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(From Bristol Evening Post)
Byline: Gerry Brooke
In 2007, Paul Stephenson OBE was made a Freeman of the City of Bristol, an honour only bestowed on a favoured few, including that great wartime leader, Sir Winston Churchill. This accolade was not only for his courageous stand against racism on Bristol's buses in the early 1960s but also for the often unrecorded and unpaid work he has done over many years to help the city's black community. A well-known and well-respected figure in Bristol, Paul was a founder of Bristol Black Archives and worked hard to obtain funding for a comprehensive slavery exhibition, a permanent feature at the former Empire and Commonwealth Museum at Temple Meads.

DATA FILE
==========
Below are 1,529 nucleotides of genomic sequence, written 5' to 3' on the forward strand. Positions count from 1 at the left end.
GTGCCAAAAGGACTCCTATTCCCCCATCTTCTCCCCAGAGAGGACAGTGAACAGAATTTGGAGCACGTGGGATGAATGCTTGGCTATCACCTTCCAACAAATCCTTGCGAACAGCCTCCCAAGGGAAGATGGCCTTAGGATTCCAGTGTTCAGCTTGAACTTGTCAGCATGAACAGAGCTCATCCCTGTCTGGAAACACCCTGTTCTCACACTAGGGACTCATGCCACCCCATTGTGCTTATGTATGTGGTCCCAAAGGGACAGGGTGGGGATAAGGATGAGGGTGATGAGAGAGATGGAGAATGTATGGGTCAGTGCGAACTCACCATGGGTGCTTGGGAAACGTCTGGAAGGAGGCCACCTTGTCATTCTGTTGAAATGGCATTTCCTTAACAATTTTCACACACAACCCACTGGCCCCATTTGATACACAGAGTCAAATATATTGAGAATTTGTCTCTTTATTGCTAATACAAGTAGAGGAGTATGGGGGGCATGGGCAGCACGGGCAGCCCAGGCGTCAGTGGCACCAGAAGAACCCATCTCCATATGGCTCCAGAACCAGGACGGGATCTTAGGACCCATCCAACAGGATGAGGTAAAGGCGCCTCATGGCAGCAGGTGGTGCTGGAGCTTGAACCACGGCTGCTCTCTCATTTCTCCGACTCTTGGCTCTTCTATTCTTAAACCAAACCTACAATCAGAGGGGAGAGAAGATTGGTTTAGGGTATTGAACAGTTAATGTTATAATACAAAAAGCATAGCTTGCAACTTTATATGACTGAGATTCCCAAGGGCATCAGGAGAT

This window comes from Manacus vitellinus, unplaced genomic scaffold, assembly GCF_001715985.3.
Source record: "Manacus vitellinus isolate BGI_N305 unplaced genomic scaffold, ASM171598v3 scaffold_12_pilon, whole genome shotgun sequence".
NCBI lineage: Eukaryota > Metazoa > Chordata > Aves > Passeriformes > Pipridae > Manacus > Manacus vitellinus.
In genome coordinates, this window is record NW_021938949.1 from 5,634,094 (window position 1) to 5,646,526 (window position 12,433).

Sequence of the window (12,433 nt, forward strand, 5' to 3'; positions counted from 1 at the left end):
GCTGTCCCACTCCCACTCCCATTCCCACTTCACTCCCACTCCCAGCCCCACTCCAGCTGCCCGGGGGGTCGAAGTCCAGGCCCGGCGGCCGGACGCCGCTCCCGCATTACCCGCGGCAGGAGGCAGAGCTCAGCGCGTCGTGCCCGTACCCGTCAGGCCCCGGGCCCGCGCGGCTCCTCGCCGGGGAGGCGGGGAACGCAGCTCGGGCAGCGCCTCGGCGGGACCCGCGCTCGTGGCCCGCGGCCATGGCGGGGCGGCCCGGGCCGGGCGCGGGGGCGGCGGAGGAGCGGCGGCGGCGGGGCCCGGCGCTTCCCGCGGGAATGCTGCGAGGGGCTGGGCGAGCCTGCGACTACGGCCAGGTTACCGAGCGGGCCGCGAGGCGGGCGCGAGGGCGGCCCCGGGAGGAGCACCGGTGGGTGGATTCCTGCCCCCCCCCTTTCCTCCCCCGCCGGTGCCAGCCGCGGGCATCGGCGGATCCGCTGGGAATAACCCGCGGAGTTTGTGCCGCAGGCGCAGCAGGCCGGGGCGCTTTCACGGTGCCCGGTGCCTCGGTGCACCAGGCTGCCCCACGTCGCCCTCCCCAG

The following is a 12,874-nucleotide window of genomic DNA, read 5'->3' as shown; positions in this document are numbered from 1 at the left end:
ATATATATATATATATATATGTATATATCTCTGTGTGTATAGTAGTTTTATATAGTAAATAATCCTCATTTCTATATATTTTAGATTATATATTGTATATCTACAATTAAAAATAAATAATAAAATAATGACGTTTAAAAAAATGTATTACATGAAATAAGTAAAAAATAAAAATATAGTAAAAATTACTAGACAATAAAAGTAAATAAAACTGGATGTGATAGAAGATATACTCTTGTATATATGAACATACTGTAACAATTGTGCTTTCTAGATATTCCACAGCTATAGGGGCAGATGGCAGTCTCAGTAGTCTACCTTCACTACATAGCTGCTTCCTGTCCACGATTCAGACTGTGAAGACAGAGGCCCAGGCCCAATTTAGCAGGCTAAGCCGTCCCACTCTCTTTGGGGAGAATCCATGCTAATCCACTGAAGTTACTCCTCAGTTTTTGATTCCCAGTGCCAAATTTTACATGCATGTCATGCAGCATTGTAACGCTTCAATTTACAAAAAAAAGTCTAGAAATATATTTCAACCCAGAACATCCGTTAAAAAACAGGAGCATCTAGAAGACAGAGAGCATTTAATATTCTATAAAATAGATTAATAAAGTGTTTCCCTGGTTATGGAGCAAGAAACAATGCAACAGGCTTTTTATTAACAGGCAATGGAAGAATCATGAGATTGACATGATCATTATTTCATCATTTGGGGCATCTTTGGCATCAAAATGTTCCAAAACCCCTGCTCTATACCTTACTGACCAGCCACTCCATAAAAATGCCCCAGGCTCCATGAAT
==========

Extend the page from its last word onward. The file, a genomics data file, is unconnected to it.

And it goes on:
But as an autobiography just out reveals, there is a great deal more to the 74-year-old than just these achievements, outstanding as they are. In fact, Essex-born Paul - the Black Englishman of the book's title - seems to have spent most of his life giving other, less fortunate people a helping hand.
He says it was his unique childhood which helped prepare him for the role he was to play in his adult years, a …